A cultural tradition of making use of the theatre was established in the twentieth Century and this continues to this day as the annual “Estate Fiesolana” festival.
The spa was for meeting people and attending to body care. It was built at the same time as the theatre and was comprised of an open-air section and a covered one. The former was used for swimming and gymnastics and it was bordered by porticos at both northernmost and southernmost ends. The internal walls, which must certainly have been colonnaded, led to a large open area that contained piscine (swimming pools) of various sizes, a cisterna to purify the water and a criptoportico for gymnastic exercises.The covered area was composed of three main areas namely the frigidarium, a cool ambient, the tepidarium, a moderately warm area for passing through and the calidarium, a hot room, as well as the auxiliary facilities such as the latrine. The frigidarium had a chamber with a semicircular pool lined with marble. Three arches separated it from the neighbouring area that was used for meeting people and holding conversations. To one side of this area there was a niche in which a statue of Hercules as a boy was found which now stands inside the museum. The tepidarium was kept moderately warm by a furnace that generated steam and heat. The calidarium was the hottest area; it was warmed by two furnaces set behind the east wall which can still be seen today. The heat circulated below the flooring of the room which was raised and tiled in terracotta and it was also fed through hollow bricks laid vertically in chimney form which also stretched along the walls. The labrum, the tub used for washing after a big sweat and the laconicum, an authentic sauna, are still recognisable today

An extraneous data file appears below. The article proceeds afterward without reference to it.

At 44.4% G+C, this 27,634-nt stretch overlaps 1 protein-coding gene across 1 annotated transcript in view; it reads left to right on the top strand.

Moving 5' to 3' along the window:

The Museum of Natural History of the University of Florence proposes a fantastic journey to discover Science, Nature and Art History in one of the most beautiful and popular cities in the world. The collections of the Museum of Natural History, distributed in different buildings in Florence, include specimens of extraordinary scientific and naturalistic value: the 16th century herbaria, the world’s most important collection of anatomical and botanical wax